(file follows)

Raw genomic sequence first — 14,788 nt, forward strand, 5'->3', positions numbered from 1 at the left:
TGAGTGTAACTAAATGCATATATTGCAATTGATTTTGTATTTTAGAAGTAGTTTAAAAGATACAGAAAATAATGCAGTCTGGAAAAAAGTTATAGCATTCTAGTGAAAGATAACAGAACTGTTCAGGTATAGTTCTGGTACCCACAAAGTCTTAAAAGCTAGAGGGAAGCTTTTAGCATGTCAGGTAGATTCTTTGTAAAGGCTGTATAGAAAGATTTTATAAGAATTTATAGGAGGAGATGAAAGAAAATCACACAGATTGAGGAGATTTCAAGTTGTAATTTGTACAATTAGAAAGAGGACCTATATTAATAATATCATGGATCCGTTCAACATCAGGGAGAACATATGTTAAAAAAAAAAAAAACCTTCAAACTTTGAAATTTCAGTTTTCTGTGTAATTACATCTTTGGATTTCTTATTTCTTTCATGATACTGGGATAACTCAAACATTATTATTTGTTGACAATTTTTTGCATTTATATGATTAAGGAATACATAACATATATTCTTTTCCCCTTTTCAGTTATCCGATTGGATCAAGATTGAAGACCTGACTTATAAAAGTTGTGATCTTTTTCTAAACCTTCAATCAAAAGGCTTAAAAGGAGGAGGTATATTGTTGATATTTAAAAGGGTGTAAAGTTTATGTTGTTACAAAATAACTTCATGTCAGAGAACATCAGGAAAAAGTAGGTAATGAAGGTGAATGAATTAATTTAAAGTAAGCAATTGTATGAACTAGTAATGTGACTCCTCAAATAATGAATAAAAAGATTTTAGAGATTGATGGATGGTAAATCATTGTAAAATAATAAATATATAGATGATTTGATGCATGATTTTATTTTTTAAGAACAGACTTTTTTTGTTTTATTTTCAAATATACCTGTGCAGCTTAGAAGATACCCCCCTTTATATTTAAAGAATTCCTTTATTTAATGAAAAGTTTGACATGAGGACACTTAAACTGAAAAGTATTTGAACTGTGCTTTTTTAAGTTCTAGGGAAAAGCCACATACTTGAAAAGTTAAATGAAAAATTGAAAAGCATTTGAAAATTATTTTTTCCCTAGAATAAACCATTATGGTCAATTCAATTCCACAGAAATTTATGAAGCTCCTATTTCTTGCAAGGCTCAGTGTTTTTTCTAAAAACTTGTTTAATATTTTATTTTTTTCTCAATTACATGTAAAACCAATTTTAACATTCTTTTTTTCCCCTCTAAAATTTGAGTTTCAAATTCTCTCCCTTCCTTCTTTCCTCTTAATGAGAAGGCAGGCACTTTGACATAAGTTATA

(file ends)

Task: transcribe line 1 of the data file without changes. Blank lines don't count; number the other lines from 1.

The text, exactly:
Raw genomic sequence first — 14,788 nt, forward strand, 5'->3', positions numbered from 1 at the left: